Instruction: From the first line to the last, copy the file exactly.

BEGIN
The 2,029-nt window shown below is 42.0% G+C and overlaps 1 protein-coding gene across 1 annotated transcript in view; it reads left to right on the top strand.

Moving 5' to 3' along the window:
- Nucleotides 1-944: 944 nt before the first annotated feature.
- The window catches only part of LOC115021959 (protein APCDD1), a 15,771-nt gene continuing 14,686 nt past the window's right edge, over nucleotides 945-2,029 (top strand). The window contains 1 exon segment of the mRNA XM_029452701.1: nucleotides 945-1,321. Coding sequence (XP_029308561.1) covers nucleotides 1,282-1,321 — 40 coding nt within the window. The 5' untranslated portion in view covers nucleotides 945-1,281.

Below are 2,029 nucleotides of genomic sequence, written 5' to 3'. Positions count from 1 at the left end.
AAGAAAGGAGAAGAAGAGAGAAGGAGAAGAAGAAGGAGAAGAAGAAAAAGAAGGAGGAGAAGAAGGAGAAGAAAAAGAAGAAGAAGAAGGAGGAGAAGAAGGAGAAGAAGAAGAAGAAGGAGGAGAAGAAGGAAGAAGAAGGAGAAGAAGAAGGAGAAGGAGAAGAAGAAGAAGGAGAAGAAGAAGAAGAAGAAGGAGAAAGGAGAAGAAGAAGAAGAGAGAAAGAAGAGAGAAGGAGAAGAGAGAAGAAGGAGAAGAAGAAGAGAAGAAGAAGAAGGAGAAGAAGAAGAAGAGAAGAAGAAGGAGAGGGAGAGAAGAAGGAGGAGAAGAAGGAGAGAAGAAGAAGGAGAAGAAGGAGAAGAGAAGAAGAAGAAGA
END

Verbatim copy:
The 2,029-nt window shown below is 42.0% G+C and overlaps 1 protein-coding gene across 1 annotated transcript in view; it reads left to right on the top strand.

Moving 5' to 3' along the window:
- Nucleotides 1-944: 944 nt before the first annotated feature.
- The window catches only part of LOC115021959 (protein APCDD1), a 15,771-nt gene continuing 14,686 nt past the window's right edge, over nucleotides 945-2,029 (top strand). The window contains 1 exon segment of the mRNA XM_029452701.1: nucleotides 945-1,321. Coding sequence (XP_029308561.1) covers nucleotides 1,282-1,321 — 40 coding nt within the window. The 5' untranslated portion in view covers nucleotides 945-1,281.

Below are 2,029 nucleotides of genomic sequence, written 5' to 3'. Positions count from 1 at the left end.
AAGAAAGGAGAAGAAGAGAGAAGGAGAAGAAGAAGGAGAAGAAGAAAAAGAAGGAGGAGAAGAAGGAGAAGAAAAAGAAGAAGAAGAAGGAGGAGAAGAAGGAGAAGAAGAAGAAGAAGGAGGAGAAGAAGGAAGAAGAAGGAGAAGAAGAAGGAGAAGGAGAAGAAGAAGAAGGAGAAGAAGAAGAAGAAGAAGGAGAAAGGAGAAGAAGAAGAAGAGAGAAAGAAGAGAGAAGGAGAAGAGAGAAGAAGGAGAAGAAGAAGAGAAGAAGAAGAAGGAGAAGAAGAAGAAGAGAAGAAGAAGGAGAGGGAGAGAAGAAGGAGGAGAAGAAGGAGAGAAGAAGAAGGAGAAGAAGGAGAAGAGAAGAAGAAGAAGA